19th July 2024

Dr Bawumia speaks at the conference

Vice-President Mahamudu Bawumia has said that the government of President Akufo-Addo has worked towards the interest of Ghanaians by pursuing progressive and impactful policies.

Addressing delegates at the 11th Quadrennial Conference of the Industrial and Commercial Workers Union (ICU) in Accra yesterday, Dr Bawumia shared with the workers inclusive interventions by the Akufo-Addo government, which he described as defining legacies of the President.

“I will share with you developments which I believe have defined the President’s legacy. These are: his handling of the COVID-19 pandemic, the unprecedented financial sector clean-up, the digital transformation of the Ghanaian society, and social interventions,” Dr Bawumia said.

The Vice-President, who recounted the mountain economic and social challenges the Akufo-Addo government inherited from the previous NDC regime, extensively listed how government’s various interventions have addressed, or mitigated these challenges since 2017.

Prudent economic management

He said much of the government’s successes had been due to its prudent economic management, which he noted, expanded the economy prior to Covid-19.

“Ladies and Gentlemen, the President on January 7, 2017 promised to rebuild this country as Ghanaians faced daunting challenges, including declining economic growth, rapidly falling value of the Cedi and constantly rising inflation and interest rates.

“Three years over the planning period, between 2017 and 2019, the economy recorded significant expansion. Average growth in national output more than doubled from 2.8 percent (2014-2016) to 6.96 percent (2017-2019).  The growth of agriculture more than doubled from 2.5 percent to 8.3 percent,” he said.

He stressed that government halted de-industrialization, rebounded manufacturing growth, and expanded job creation.

“Fiscal deficit declined from 6.8 percent of rebased national output in 2016 to 3.8 percent and 4.8 percent between 2018 and 2019 in that order.Inflation dropped steadily from 15.4 percent at the end of 2016 to 7.9 percent at the end of December 2019,” he disclosed.


Another important legacy of the Akufo-Addo government, which the Vice-President shared with delegates, is digitization and its continuous impact on the society and the Ghanaian economy.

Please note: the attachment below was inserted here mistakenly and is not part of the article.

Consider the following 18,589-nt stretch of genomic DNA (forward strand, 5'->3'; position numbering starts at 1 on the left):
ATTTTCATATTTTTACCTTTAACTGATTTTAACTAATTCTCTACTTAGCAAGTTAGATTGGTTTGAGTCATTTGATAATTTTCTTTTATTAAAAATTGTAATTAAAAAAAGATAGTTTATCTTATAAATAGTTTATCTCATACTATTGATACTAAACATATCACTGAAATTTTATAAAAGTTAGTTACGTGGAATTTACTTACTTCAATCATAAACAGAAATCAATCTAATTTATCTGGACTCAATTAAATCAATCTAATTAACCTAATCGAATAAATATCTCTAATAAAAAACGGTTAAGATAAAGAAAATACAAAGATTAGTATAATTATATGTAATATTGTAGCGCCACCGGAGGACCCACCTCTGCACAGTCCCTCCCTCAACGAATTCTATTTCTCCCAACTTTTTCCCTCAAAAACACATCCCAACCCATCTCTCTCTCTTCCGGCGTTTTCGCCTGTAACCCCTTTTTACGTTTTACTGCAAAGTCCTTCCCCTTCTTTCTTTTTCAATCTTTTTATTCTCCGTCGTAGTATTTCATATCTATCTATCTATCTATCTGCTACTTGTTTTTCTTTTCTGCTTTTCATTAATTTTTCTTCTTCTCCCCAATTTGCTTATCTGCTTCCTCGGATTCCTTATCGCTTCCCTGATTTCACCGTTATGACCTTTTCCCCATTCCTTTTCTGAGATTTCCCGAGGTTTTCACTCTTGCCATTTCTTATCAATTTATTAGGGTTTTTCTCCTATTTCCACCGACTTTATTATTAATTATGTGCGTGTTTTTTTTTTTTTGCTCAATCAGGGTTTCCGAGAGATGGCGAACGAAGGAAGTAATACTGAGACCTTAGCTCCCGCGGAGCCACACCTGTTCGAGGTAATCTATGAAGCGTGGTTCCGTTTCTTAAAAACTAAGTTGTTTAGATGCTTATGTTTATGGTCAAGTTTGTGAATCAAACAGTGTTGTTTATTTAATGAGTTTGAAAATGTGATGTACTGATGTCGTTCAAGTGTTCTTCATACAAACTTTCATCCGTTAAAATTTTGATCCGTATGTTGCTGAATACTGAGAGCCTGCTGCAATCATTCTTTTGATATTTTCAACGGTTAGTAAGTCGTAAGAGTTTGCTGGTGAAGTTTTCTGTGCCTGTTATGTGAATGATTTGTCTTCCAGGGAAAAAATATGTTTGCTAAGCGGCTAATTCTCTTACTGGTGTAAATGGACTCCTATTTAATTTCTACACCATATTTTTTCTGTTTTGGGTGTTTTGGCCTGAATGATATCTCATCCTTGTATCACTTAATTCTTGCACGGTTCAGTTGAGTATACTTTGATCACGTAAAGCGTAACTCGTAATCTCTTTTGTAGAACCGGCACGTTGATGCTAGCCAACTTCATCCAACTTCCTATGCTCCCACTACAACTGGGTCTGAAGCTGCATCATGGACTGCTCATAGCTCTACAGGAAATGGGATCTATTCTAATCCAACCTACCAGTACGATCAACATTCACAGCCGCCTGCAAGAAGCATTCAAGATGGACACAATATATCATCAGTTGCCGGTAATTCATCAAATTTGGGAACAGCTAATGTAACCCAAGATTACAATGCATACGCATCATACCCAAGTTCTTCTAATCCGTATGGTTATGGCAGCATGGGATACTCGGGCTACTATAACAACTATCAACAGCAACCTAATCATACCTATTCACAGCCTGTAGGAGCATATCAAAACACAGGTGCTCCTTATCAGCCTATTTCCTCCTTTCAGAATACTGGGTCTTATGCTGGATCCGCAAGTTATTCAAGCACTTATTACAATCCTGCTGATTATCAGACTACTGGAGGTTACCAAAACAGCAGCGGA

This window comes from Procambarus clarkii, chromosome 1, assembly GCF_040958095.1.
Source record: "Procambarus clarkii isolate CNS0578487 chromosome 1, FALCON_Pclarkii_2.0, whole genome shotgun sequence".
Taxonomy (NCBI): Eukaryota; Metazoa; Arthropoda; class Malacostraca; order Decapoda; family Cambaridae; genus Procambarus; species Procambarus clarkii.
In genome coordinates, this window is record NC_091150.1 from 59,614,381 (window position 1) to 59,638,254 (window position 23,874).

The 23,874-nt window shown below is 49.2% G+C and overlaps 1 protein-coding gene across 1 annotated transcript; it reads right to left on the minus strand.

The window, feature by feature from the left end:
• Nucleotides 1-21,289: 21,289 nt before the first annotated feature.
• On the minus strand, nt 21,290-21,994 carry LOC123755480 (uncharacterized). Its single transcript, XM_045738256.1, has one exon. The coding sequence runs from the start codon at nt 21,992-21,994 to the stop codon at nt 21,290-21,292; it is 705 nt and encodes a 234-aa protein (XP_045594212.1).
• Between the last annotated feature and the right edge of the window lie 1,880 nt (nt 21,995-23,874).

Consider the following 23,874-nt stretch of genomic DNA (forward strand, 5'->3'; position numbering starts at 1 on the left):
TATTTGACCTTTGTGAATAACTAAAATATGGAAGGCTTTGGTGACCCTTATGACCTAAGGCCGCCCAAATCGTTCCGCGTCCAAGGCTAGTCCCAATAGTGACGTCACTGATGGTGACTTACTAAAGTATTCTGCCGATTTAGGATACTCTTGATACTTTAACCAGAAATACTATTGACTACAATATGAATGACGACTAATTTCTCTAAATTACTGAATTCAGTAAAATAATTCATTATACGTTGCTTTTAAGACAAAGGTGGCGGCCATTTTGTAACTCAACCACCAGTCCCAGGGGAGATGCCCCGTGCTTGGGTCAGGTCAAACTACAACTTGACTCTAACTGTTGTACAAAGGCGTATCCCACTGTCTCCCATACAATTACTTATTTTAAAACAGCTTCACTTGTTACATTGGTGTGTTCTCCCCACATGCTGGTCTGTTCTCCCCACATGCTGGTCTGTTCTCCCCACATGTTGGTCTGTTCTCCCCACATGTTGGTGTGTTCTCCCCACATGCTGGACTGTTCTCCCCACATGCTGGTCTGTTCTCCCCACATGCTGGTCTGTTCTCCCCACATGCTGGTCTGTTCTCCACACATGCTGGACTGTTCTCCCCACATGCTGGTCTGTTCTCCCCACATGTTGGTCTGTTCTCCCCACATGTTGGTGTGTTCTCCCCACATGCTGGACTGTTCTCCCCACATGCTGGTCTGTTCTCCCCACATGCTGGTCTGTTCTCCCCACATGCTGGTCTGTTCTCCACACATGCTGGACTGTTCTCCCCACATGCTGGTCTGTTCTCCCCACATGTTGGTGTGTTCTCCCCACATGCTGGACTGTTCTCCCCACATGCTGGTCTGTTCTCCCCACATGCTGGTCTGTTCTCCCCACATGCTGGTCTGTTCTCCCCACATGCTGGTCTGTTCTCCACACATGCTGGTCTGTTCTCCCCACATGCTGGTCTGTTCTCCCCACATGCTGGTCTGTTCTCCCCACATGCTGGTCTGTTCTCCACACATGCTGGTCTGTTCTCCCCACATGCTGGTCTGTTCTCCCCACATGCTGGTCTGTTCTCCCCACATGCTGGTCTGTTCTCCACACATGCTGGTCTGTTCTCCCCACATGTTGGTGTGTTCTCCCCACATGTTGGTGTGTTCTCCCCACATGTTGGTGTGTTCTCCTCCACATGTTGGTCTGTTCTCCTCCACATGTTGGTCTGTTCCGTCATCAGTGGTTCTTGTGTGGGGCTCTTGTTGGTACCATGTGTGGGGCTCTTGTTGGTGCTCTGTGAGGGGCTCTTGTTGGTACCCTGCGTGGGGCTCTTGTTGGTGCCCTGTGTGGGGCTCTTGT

He said the government’s economic transformational agenda is underpinned by the creation of digital infrastructure such as digital national identification system, property address system, inclusion of the non-formal population into the financial sector through mobile money interoperability, amongst many others, whose benefits, he said, are obvious and impacting lives.

Social interventions

Dr Bawumia noted that the most important part of prudent economic management and all that government had achieved are their impacts on the lives of the people, saying that had been a priority to the Akufo-Addo government.

“While we have not totally eliminated the suffering of Ghanaians and Ghanaian workers, we can point to specific policy interventions that have mitigated the suffering that we talked about,” he said.

The Vice-President listed several social interventions, including de-freezing of public sector employment, which had led to recruitment of thousands of nurses and teachers, creation of NABCO to reduce graduate unemployment, expansion of recruitment into the security services.

Others he listed included the restoration of nursing and teacher trainee allowances, employment interventions through the Youth Employment Agency, industrialization through 1D1F, abolition of many taxes, employment opportunities to people with disability to man toll booths, Free SHS, government’s covid-19 alleviation packages, among others.


Just like other speakers, Dr Bawumia acknowledged the impact the Covid-19 pandemic had had on the economy and Ghanaians, as well as  government’s swift response to the situation to mitigate the impact on Ghanaians and businesses.

“The country has clearly and unequivocally made strides in inclusive growth. All these strides were made before the destructive effects of the COVID-19 pandemic in early 2020,” the Vice-President  said.

“The severe, debilitating impact of the Covid-19 pandemic on the day-to-day lives of Ghanaian workers, most especially on industrial workers, cannot be overemphasized.

“The worldwide debilitating effects of the pandemic included disruptions to supply chains in production, economic slowdown, uncertain demand in markets and the loss of jobs and livelihoods. There has been a dramatic increase in shipping costs globally. For example, the price of shipping goods from Asia to Europe increased from $2000 per container in August 2020 to $12000 per container in August 2021 with its attendant impact on prices of goods (such as cement iron rods etc.) globally,”  he noted.

He added that government, through the implementation of the Coronavirus Alleviation Programme (CAP), increased COVID-19 testing facilities from the initial 2 to 16 and equipped several hospitals across the country with the capacity to test for Covid-19.

“Government subsidized electricity consumption for 4,772,512 customers from April 2020 to March 2021. Electricity consumption for 1,620,907 lifeline customers were fully covered while the consumption of other customers was subsidized by 50 percent; Government increased average monthly water supply by over 40% and provided free water supply to over 10,000,000 Ghanaians; and Government disbursed GH¢412.88 million to support over 270,000 businesses which helped save over 650,000 MSME jobs,” he said.

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